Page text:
This interdisciplinary research will investigate how landscape processes may influence chemical weathering, which may have important impacts on the input of nutrients to forest ecosystems. This project will develop coupled numerical models of landscape evolution and chemical weathering, and test and calibrate these models in the ecosystems in Hawaii and tectonically active areas along the Pacific Rim. In so doing, researchers intend to build predictive models that will be able to identify forests that have the greatest long-term ability to sequester CO2.
One of the most significant carbon dioxide reservoirs on Earth is its forests. As anthropogenic inputs increase atmospheric CO2 levels, there is potential that an increase in total plant biomass the greening of the earths forests might serve as a long-term sink for human-produced carbon dioxide. Such a sink will only be sustainable if the other requisite nutrients for plant growth are readily available and do not limit photosynthesis.
In terrestrial ecosystems, the nutrient flux (Mg, Ca, K, and PO4 3- , Ca, K, and Mg) into the system is controlled to a large extent by the chemical weathering of the primary minerals that make up underlying bedrock. In the temperate zone, these nutrient fluxes have been severely disturbed by anthropogenic activity, such as acid rain, resulting in forest ecosystems that may be cation-limited and thus not have the ability to serve as long-term sinks of anthropogenic CO2 (Federer et al., 1989; Bailey et al., 1996; Fitcher et al., 1998; Lawrence et al., 1999; Yanai et al., 1999; DeWalle et al., 1999; Huntington et al., 1999). In many tropical forests, these nutrient fluxes are thought to be minimal, because the soils often appear highly weathered and are so deep as to preclude biotic access to unweathered bedrock.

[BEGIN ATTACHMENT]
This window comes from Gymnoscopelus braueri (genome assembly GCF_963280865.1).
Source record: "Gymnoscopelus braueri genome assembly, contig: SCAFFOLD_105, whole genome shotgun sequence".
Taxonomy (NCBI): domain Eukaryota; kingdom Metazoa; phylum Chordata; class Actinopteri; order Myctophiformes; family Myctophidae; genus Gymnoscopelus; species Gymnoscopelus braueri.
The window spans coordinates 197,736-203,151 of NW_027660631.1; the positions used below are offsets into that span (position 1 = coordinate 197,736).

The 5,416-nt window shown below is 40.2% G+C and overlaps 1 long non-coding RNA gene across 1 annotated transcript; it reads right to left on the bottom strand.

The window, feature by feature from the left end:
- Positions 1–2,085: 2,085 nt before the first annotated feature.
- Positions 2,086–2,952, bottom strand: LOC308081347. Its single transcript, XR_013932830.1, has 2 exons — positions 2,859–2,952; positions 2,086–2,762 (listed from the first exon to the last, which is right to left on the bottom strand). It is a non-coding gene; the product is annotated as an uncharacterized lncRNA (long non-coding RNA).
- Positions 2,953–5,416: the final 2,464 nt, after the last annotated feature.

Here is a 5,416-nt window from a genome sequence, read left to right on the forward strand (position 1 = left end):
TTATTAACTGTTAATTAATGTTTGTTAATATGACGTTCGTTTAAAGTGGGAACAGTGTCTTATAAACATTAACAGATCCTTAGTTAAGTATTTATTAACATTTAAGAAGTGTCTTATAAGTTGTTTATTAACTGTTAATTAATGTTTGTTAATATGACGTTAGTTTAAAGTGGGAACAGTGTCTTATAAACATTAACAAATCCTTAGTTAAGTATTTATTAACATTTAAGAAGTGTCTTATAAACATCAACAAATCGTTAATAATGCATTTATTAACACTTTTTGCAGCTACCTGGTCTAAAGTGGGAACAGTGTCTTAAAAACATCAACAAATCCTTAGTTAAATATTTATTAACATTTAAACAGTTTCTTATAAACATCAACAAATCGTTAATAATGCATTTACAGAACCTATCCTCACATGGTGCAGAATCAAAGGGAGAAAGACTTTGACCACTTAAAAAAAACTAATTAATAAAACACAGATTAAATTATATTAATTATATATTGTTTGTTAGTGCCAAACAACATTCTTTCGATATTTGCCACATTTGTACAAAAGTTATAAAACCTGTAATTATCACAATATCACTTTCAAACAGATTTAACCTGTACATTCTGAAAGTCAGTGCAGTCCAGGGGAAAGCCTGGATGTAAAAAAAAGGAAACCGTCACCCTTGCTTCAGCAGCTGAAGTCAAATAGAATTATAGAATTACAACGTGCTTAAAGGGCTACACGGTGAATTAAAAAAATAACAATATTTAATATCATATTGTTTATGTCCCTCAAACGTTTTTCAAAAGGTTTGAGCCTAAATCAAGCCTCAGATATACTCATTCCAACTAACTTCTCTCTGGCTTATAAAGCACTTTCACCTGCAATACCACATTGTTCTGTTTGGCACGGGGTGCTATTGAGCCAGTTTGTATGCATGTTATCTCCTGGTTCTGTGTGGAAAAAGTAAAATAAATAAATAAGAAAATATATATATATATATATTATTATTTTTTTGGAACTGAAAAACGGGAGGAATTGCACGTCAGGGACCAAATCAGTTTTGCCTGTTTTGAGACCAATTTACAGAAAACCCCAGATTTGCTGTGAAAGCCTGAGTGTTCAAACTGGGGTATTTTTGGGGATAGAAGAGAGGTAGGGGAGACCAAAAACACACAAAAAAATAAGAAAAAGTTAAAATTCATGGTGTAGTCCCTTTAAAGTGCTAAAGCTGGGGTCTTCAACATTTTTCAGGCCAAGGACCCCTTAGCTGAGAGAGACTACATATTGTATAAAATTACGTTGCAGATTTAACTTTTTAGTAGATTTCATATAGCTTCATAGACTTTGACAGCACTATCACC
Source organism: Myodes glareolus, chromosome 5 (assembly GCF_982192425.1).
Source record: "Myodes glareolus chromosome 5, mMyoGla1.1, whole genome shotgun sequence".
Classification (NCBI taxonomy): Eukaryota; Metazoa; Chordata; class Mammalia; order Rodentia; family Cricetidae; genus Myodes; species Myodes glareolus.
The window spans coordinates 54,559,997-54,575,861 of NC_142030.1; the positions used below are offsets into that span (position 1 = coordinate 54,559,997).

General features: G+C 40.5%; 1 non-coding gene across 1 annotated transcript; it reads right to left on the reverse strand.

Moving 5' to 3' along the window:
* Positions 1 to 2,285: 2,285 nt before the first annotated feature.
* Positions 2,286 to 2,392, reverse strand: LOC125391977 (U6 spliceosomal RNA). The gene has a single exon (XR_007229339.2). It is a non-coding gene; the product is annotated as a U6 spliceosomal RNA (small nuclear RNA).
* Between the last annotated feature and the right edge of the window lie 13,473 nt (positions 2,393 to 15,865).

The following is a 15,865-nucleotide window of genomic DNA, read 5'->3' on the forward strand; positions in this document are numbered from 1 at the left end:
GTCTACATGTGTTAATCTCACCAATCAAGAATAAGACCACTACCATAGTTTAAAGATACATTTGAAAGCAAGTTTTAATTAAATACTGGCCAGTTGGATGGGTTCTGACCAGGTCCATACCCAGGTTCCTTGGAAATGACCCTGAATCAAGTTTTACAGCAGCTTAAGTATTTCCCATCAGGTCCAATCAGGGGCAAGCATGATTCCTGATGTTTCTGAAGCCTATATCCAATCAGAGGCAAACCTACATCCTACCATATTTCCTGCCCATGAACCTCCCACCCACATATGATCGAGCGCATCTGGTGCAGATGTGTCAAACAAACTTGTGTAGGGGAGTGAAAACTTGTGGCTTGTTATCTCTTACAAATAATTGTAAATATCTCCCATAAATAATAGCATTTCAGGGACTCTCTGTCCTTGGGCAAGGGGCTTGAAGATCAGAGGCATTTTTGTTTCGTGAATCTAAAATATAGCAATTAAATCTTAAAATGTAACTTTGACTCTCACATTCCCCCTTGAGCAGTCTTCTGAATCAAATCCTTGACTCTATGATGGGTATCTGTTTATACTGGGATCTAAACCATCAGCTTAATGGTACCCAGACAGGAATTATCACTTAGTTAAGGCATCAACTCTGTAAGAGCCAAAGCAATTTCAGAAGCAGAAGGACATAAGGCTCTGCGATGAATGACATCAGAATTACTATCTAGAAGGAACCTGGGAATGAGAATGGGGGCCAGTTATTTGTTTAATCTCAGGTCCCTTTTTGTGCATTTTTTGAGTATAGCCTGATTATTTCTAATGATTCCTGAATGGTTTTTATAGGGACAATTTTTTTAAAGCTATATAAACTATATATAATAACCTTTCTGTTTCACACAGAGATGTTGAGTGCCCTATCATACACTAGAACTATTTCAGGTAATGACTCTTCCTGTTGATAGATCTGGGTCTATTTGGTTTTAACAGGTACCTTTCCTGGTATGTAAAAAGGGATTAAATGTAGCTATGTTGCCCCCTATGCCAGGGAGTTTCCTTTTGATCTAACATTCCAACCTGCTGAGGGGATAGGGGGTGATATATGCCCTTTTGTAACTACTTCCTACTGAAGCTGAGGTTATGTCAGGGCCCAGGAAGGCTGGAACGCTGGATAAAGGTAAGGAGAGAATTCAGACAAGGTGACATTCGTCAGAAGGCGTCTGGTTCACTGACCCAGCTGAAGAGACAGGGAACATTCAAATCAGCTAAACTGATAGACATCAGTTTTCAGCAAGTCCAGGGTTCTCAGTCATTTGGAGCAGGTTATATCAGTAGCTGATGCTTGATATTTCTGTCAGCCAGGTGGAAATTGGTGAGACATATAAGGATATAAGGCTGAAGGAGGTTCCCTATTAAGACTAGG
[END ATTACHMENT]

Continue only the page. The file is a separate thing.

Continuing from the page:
Most of the work in temperate forests has been done in the northeastern United States and western Europe, while much of the tropical work on nutrient limitation has been done in Central and South America, and Hawaii. Many of these studies may paint an unrepresentative picture of nutrient input rates, because they are on the low end of the spectrum of tectonic activity and uplift.
Preliminary investigations have demonstrated that the dominant control of chemical weathering rates is the exposure of fresh rock to the weathering zone, through such processes as rock uplift in tectonically active areas and/or hill slope stability in mountainous terrain (Waldbauer and Chamberlain, in press). These models show that chemical weathering rates may be several orders of magnitude higher in tectonically active areas such as the Pacific Rim than in relatively stable areas such as the east coast of North America or Amazon (both areas that have received considerable attention with regard to their ability to store CO2 in forests).
This EVP will couple numerical models of landscape evolution (Hilley) with numerical models of chemical weathering (Chamberlain), and test and refine these models with data from terrestrial ecosystems (Porder and Vitousek). The overall goal of this research will be to build predictive models that will be able to identify forests that have the greatest long-term ability to sequester CO2. We will systematically and quantitatively determine the link between chemical weathering and landscape evolution and test these models through a series of field investigations.
By quantifying rates of nutrient inputs to forests, and by understanding landscape evolution and its relationship to chemical weathering, it should be possible to identify forests that will have the ability to serve as sinks for CO2. If successful, this will aid policymakers and NGOs in select the most important CO2 sinks for management and preservation.
George Hilley Professor of Geological Sciences
Page Chamberlain Professor of Geological Sciences
Peter Vitousek Clifford G. Morrison Professor in Population and Resource Studies, Senior Fellow at the Woods Institute for the Environment and Professor, by courtesy, of Earth System Science